|Frequently Asked Questions About Black Tea|
1. Where does tea come from?
All tea comes from the leaves of one plant, Camellia sinensis, which is processed into four tea types:
White, Green, Oolong and Black.
Local conditions in the various tea-growing regions of the world determine a tea's characteristics, and one tea type can be quite different from another of its type in colour, body, flavour and aroma.
In addition to teas from the tea bush, hot-water infusions made from herbs are also called "tisanes" or "teas." There are many flavorful and efficacious herbs, which are used to flavour. This include ginger, chemomile, peppermint etc.
2. What makes one tea different from another?
In the case of White Tea, the difference comes from which part of the plant or variety/ clone is used. Green, Oolong and Black Teas all come from the upper leaves of Camellia sinensis, while White Tea may only consist of leaves from the branch tips--particularly the leaf bud and possibly the first two leaves under the bud.
Additionally, in many countries leaf for White Tea is picked once a year in the spring and is thus less available than the others.
For all four teas, the main point differentiating them comes from processing. After being picked from the Camellia sinensis plant, both White and Green Teas remain as unoxidized teas, Oolong tea is partially oxidized, and Black Tea is fully oxidized. Oxidation occurs when enzymes in the tea leaves are released due to maceration and the leaf responds to the oxygen in the environment, causing the leaves to turn a bright copper colour.
In specific, White Tea is minimally processed--the leaves are only lightly steamed or, sometimes, just dried. In Green Tea, the leaves are steamed and/or pan fired, then they are rolled and dried. Leaves for Oolong Tea are partially oxidized (more than Green Tea, less than Black Tea), then dried. Black Tea is fully oxidized. This processing--all from the leaves of the same plant--is what gives tea types their differences in names and flavours.
Basically, processing gives Black Teas a more full-bodied and robust taste and Green Teas a more delicate, fresh taste, while Oolong Teas fall somewhere in between. Since only the tips are used and the processing is minimal, White Tea has the most delicate flavour of all.
3. Do all teas have the same caffeine content?
Since all teas are produced from Camellia sinensis, they naturally contain caffeine. Different varieties or clones have different caffeine levels in their pluckable shoots and will therefore influence the level of caffeine in tea processed from them . Processing other than decaffeination does not change the caffeine content. All teas have approximately the same amount of caffeine, falling within a range of 25 to 60 mg of caffeine in a 6-oz. cup. For comparison,Coffee has about 100 mg per 6 ounces.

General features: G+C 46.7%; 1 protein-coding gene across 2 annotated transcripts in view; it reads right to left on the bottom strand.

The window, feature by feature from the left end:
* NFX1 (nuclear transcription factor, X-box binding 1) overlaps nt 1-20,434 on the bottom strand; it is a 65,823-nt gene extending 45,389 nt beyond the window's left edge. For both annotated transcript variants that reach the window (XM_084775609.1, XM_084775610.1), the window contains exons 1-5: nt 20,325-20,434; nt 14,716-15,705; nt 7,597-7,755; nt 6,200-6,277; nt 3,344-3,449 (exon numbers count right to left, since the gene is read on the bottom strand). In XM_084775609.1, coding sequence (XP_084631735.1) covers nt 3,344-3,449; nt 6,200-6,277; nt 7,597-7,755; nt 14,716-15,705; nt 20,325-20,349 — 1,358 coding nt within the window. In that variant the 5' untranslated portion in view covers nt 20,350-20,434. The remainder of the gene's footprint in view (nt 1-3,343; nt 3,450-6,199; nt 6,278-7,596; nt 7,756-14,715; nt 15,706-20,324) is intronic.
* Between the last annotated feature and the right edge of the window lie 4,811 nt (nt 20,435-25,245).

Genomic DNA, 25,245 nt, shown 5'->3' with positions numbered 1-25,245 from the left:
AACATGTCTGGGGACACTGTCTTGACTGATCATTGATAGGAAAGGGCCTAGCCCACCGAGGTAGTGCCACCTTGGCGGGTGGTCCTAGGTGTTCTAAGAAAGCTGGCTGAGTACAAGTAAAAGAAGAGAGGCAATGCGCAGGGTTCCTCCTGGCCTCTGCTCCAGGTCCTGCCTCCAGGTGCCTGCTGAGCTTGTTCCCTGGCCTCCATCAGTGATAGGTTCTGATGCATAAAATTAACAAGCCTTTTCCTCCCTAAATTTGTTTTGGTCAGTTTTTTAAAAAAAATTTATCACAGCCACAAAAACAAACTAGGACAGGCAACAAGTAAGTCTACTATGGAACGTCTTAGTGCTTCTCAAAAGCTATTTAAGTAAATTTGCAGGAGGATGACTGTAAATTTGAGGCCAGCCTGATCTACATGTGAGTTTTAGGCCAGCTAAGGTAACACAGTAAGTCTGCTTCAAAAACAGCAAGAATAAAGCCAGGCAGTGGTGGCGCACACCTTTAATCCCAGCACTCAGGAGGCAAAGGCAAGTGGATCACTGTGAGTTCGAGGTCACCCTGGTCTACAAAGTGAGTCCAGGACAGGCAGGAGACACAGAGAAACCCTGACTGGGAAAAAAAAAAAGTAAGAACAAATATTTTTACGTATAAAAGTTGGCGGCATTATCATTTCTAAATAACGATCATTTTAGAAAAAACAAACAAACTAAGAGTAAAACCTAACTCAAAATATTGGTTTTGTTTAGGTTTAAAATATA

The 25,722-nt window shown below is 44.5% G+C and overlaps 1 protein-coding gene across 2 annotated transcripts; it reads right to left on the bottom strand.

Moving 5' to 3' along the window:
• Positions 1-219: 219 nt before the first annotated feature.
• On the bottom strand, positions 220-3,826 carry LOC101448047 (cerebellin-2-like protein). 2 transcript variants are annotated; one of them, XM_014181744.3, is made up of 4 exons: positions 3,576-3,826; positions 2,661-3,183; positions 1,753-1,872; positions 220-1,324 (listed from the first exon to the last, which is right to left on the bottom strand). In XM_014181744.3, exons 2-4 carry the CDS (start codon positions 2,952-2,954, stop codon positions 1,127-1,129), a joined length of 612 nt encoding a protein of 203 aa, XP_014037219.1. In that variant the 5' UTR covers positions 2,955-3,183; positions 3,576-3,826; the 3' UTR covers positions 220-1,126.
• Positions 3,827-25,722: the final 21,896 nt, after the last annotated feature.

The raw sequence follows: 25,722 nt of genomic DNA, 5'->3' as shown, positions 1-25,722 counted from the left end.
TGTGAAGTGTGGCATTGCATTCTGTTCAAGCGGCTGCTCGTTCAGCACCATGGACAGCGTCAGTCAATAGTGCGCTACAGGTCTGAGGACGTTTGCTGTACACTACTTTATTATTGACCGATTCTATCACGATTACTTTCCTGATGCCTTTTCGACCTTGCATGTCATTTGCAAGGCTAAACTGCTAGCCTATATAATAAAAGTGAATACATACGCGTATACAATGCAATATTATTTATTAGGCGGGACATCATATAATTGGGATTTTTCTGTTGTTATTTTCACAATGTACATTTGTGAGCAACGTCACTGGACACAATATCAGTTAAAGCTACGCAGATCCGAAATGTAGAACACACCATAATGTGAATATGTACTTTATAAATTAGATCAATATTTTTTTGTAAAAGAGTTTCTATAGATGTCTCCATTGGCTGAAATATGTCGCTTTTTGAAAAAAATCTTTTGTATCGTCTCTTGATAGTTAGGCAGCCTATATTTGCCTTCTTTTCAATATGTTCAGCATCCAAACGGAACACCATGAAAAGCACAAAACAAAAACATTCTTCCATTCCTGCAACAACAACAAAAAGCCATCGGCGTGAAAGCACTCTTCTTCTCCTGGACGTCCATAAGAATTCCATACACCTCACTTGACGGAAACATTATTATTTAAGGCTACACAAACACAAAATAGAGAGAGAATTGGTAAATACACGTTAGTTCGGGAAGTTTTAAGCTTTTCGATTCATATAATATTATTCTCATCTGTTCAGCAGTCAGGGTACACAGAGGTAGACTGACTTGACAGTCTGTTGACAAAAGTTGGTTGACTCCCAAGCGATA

4. How are Teas Decaffeinated?
Processed tea can be further decaffeinated to remove the caffeine. Decaffeination is carried out through a process using carbon dioxide and water. Other common decaffeination process use ethyl acetate .The use of co2 in decaffeination results in a higher percentage of nutrients remaining in the tea leaves.further,no residues are left in the decaffeinated tea with co2.
5. What is the optimal water temperature to make Black Tea?
Black Teas should be infused with water that has just come to a boil—approximately
85-90 degrees centigrade. It can be steeped 3 to 5 minutes, depending on the cut of the leaf. Whole leaves need to be steeped longer than smaller cuts such as those found in CTC Teas.
6. I hear that Black Tea has health benefits. Why is this?
Tea is among the richest natural sources of antioxidants, which have been linked with cancer prevention, decreased risk of stroke, and reduced blood cholesterol. Additionally, it has trace amounts of various nutrients such as the amino acid theanine; the minerals calcium, magnesium, manganese and potassium; and the vitamins C and K.
7. What are antioxidants and what do they do?
Naturally occurring antioxidants are nutrients found in most plants, including fruits and vegetables.
They bind free radicals and peroxides--both of which are oxygen-containing molecules in your body that, if left unchecked, can damage your DNA, cell membranes and other cell components. The process of breaking down food for energy creates free radicals and peroxides in your body everyday.
Antioxidants help your body keep these harmful substances in check.
All teas contain antioxidants, including a class called flavonoids, which are found in most plants common in the human diet. Of the more common flavonoids, Green Teas contain more of the simple flavonoids called catechins, while the oxidization that the leaves undergo to make Black Tea converts these simple flavonoids to the more complex varieties called theaflavins and thearubiginsCatechins,theaflavins and thearubins, have antioxidant activity.
8. Can I drink brewed Black Tea hot or iced and get the same health benefits?
Yes, Research has shown that antioxidants are equal in brewed Black Teas whether they are hot or iced--but not necessarily in instant teas because some of the antioxidants are lost during the additional processing.
9. Does adding sugar, honey, lemon or milk affect Black Tea's health benefits?
Sugars, sweeteners, lemon and milk may not affect the antioxidant levels of Black Tea flavonoids.However ,too much milk may bind the antioxidants in tea and make them less available for absorption.
10. Can I stop eating fruits and vegetables and just drink Black Tea?
No. Though all teas contain high levels of potent antioxidants, it is still important to eat a
Well-balanced diet. Fruits and vegetables offer vital sources of vitamins, minerals, fiber and various antioxidants not found in other food groups in the human diet.